Letters: the cost of stamps and paper and envelopes and all that might have risen, but the cost of sending a letter is now exactly zero cents.
Travel: gasoline costs a lot, but how much does one have to spend to travel 100 miles? With air-conditioning?
Newspapers: how much did it cost to read The NYT, the WaPo and the WSJ every day if you lived in the country? Even if you pay for the content online, how much does it cost now?
Medicine: there's lots of stuff that used to be treated with surgery and can now be treated with pills.
Copying: how much did it cost to make five copies of your dissertation, 50 years ago?posted by: Cisco on 10.01.06 at 02:12 PM [permalink]
Just another example of China exporting deflation??posted by: aruna urs on 10.01.06 at 02:12 PM [permalink]
But let's put these changes in a different perspective by trying to apply some weights.
Currently cell phone services have a weight in the CPI of 0.587%. In 1998 their weight was 0.059%.
This means a 10% drop in the price of cell phone service now has the same weight as a 100% drop had in 1998.
In 1946-48 when I was in the first -second grade my family did not have a phone. We got our first telephone in 1948. Now, which was the larger increase in standard of living -- my family getting a party line in 1948 or someone getting a cell phone in 1998?
I do not know, but there has always been changes in technology that was not fully reflected in the data. The real question is was there a sudden change in the inability of the data to capture these changes in the late 1970s so that the sharp slowing of real percapita income growth that emerged around this time is incorrect? In other words, has the data become more inaccurate in recent years then it use to be?posted by: spencer on 10.01.06 at 02:12 PM [permalink]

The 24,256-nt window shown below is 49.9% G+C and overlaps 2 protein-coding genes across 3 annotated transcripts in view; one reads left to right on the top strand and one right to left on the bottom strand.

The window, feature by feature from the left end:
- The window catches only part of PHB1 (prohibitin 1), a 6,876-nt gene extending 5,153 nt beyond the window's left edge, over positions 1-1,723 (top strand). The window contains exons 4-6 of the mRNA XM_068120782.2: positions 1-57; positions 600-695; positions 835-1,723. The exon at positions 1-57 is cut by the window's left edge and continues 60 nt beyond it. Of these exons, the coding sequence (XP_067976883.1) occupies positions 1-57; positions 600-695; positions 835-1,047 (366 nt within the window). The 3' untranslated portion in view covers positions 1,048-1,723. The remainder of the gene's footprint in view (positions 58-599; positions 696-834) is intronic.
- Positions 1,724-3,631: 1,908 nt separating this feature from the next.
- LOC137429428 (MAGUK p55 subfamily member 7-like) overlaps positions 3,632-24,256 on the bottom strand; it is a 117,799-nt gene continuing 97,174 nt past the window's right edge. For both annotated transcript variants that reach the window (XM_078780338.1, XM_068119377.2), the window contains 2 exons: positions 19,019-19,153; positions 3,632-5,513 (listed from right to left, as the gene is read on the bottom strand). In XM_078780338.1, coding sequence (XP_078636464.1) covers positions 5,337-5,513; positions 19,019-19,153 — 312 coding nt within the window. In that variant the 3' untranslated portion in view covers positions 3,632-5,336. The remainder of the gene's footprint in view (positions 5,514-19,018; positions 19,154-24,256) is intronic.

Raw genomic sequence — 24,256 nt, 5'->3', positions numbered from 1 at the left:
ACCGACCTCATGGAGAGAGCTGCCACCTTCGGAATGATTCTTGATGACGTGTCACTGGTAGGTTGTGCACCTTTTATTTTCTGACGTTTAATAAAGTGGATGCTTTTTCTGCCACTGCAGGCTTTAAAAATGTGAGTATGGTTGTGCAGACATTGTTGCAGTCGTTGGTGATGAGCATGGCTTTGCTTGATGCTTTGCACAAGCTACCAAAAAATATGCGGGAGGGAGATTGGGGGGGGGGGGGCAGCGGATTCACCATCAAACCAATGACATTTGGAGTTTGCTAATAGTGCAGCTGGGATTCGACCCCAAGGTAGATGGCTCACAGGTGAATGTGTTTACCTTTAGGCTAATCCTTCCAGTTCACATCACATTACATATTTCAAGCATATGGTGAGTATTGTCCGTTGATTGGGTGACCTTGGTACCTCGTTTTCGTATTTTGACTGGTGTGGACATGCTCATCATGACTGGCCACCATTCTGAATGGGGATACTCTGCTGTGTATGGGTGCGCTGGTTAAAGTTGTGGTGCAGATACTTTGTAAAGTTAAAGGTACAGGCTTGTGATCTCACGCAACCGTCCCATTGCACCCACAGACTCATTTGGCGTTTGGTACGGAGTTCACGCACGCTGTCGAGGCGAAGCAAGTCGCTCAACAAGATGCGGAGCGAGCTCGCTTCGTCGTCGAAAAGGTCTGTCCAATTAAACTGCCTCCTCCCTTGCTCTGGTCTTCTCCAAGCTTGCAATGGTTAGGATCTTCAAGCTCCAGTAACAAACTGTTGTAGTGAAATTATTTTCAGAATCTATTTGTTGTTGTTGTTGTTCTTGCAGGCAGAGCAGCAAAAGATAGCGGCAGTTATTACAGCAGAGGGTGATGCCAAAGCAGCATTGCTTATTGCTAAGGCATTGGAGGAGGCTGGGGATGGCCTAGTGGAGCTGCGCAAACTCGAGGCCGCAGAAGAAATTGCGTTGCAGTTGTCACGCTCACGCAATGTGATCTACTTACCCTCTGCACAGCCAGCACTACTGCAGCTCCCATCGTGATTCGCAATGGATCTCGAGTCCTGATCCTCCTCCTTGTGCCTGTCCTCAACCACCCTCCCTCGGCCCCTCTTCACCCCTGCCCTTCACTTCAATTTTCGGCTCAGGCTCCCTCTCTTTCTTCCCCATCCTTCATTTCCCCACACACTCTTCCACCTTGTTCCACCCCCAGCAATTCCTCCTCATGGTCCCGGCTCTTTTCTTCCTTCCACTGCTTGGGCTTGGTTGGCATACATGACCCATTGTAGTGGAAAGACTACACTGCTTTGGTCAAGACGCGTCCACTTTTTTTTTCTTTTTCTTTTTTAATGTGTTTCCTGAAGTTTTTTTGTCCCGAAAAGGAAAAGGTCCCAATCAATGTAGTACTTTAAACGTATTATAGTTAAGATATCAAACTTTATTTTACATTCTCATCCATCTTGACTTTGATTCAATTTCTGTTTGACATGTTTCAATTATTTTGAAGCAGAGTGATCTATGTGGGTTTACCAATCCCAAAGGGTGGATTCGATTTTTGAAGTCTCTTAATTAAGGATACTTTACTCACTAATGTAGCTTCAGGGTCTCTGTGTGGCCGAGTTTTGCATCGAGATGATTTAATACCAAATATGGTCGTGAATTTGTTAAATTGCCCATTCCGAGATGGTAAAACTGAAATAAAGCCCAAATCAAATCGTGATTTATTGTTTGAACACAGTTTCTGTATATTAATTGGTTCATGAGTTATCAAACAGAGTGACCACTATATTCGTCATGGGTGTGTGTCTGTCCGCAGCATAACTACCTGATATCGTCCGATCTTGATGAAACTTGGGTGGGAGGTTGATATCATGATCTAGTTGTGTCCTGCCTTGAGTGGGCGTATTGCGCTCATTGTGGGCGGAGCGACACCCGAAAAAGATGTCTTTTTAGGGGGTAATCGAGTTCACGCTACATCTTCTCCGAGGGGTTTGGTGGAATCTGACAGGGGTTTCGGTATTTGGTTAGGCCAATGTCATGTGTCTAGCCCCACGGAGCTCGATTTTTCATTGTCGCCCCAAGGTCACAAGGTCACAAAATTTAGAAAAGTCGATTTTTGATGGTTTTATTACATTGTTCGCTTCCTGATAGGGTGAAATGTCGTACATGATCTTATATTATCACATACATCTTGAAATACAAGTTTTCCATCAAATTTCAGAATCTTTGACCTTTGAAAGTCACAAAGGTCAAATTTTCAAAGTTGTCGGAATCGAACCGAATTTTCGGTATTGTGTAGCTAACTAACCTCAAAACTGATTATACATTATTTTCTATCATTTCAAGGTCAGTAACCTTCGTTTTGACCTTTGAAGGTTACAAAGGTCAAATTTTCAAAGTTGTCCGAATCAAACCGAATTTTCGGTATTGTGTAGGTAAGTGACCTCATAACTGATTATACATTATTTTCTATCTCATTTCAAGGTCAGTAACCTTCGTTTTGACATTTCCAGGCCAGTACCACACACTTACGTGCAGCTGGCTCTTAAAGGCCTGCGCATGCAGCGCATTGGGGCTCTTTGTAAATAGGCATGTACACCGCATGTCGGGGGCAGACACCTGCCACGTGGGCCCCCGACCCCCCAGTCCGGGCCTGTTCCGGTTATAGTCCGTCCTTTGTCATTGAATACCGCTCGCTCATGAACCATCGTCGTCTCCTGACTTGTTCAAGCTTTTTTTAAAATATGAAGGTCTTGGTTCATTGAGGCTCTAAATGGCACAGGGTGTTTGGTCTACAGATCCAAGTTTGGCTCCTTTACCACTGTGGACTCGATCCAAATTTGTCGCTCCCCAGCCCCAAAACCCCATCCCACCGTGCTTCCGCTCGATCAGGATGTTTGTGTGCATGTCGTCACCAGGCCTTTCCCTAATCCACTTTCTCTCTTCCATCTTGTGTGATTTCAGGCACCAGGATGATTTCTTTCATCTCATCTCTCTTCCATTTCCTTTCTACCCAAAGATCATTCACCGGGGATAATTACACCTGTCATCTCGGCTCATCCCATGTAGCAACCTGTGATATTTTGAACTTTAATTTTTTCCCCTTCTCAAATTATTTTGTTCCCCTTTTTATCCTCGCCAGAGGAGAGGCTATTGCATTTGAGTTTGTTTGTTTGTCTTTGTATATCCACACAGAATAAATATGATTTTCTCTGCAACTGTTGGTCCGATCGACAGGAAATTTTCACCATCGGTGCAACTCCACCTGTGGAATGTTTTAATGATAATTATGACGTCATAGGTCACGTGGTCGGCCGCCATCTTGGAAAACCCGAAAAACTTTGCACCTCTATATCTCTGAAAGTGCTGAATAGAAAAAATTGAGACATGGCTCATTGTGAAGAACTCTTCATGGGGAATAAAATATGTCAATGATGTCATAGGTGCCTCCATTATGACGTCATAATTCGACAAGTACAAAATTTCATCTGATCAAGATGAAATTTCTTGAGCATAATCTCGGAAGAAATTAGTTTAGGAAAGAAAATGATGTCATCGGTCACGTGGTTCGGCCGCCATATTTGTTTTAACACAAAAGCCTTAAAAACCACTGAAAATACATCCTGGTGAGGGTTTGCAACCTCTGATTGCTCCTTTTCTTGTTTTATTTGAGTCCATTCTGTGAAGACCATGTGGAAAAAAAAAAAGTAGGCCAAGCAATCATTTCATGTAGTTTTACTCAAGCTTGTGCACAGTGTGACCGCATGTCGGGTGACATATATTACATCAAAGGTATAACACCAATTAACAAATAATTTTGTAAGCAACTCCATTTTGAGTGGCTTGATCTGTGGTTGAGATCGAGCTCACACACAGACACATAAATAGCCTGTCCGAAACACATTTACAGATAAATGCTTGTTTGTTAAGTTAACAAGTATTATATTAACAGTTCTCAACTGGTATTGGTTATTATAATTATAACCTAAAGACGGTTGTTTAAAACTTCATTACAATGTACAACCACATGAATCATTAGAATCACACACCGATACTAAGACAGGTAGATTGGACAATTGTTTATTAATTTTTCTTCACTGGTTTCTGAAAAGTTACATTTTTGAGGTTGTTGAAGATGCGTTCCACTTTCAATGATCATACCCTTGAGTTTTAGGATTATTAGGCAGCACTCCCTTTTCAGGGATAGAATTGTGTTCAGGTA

Will this comment also have lines through all the text except the first line? Will it also be posted at 2:12 PM? This seems to be a recurrent problem, or is it just me?posted by: lee on 10.01.06 at 02:12 PM [permalink]
I too am trapped in 2:12pm, or AM I?!?!posted by: Bob on 10.01.06 at 02:12 PM [permalink]
DVD players are dirt cheap. My wife is a teacher and the one in her classroom just got stolen. She bought a new one for $40. The last VCR I bought was more than twice that muchposted by: Doug on 10.01.06 at 02:12 PM [permalink]
Don't forget laptop computers. My parents paid $1500 for a mid-range laptop for me for college a little over six years ago. Now, a mid-range laptop from Dell is around $700, and it is fantastically better in every way than my original college laptop. If you want to spend $1500, you can get a truly amazing machine, and if you want to spend whatever $1500 dollars in 1999 would be in 2006, you can get virtually anything you want.posted by: I'llbeyou on 10.01.06 at 02:12 PM [permalink]
My robot (Scooba) that cleans my floors cost $350. How much is never having to buy another mop (or Swiffer) and never having to use it worth, CPI-wise?posted by: mrsizer on 10.01.06 at 02:12 PM [permalink]